Image 6 - Setup finishing screen
You may have to give some additional authorization during the process. You can accept it without any problems.
Click "Finish" to finish the installation and run the XAMPP control panel.
Image 7 - Final installation setup screen
On Windows, you will have to choose the application language. Choose the English language and click "Save."
On Microsoft Windows, the application will open the control panel automatically. If the software won't start, you can search for the XAMPP folder on the Start Menu and choose "XAMPP Control Panel." You can also double-click the XAMPP icon in the system tray.
On macOS, you can search for XAMPP on the Launchpad and run the "manager-osx" application, or search for this application using Spotlight.
Image 8 - XAMPP control panel on macOS
From the control panel, you can start and stop all the necessary servers. In our case, we need both the Apache web server and MySQL database server to be running. To do that, just choose the server, click on the "Start" button and wait until both turn to green.
If any of the servers show up in red, you can get an idea of what is happening by reading the error messages in the log window below (on Windows) or by clicking the "Server Events" tab (on macOS). The most common problem is caused by conflicts with the ports used by the webserver (ports 80 and 443) when they are already taken by another application. You can find several tutorials explaining how to solve this problem. A quick search for the terms "xampp port error" can help a lot.
After all this, you will already have your local environment ready to use. You can use this environment to create different PHP sites and applications, just like you can do in a live server.
To check if the two active servers are working, open up your browser and type http://localhost/phpmyadmin. That will open the phpMyAdmin database manager. The web server can be accessed at http://localhost. If you see something like the screen below, it means it is running.
Image 9 - XAMPP Welcome Screen
From now on, all your web projects, regardless of whether they will be used for WordPress or not, will be created within the following directories:
C:/xampp/htdocs (on Windows)
/Applications/XAMPP/htdocs (on macOS)
For our project, for example, we will be creating a new folder within this directory called learnwp. Later, all your other projects can also be created inside the htdocs folder, with different names, of course.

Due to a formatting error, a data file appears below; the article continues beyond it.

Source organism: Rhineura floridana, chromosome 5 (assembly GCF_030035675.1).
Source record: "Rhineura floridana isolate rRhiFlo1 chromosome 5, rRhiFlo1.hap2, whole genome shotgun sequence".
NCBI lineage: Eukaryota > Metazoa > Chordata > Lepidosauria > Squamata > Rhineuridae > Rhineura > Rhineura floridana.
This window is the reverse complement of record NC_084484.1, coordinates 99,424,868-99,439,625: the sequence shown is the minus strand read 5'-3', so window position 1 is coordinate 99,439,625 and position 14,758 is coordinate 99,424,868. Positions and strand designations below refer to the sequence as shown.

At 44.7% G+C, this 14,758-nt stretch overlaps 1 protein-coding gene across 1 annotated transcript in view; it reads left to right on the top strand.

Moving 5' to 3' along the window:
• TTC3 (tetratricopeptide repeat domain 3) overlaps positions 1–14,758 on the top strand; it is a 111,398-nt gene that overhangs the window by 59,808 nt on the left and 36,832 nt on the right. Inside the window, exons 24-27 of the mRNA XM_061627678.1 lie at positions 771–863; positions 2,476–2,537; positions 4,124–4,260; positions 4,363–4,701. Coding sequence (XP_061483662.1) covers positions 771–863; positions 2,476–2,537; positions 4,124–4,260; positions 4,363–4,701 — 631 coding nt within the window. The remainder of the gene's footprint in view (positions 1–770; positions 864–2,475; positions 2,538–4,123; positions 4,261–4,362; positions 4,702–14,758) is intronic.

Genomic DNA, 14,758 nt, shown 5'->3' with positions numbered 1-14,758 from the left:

To access each of them, just type in the browser http://localhost followed by the name of the created directory.
An example would be the following:
WordPress installation and configuration
We might say that we can divide a WordPress installation into two layers.
The first layer corresponds to the installation files, a set of libraries, scripts, which comprise the so-called WordPress core, along with files belonging to the plugins and themes of that specific installation.
The second layer corresponds to the database. It comprises a series of tables in MySQL format, which belong to WordPress itself and sometimes to the plugins and themes of the specific installation.
So far, we have the environment, upon which WordPress will run, all set up. It is essential that this environment, with Apache and MySQL servers, is working. Otherwise, the WordPress installation will not be possible.
For the first step, please visit the official website at
Image 10 - WordPress.org Home Page
Click the blue button with the text "Get WordPress" in the top right corner and save the compressed file to the htdocs folder.
After uncompressing the file, you should see a folder called wordpress. Change the name of this folder to learnwp. That will be the directory from which the WordPress installation will be accessed.
For now, leave everything the way it is and get the database ready to receive WordPress.
Open up your browser and type http://localhost/phpmyadmin to launch the phpMyAdmin database manager.
Click on "Database" and enter a name for it. Try not to use spaces or special characters for the database name. For example, wp_learnwp.
The recommended database collation type for WordPress is utf8mb4_unicode_ci. If your collation is different, choose that option from the dropdown menu next to the database name text box.
Then click "Create."
Image 11 - Creating a database in PHPMyAdmin
We can now finish the installation. Open a new tab in your browser and type http://localhost/learnwp. Remember, learnwp is the name given to the folder where the WordPress files are:
Once you have done this, choose the language of the installation (if needed). After that, you will see the WordPress installation start screen. Click on "Let's go!".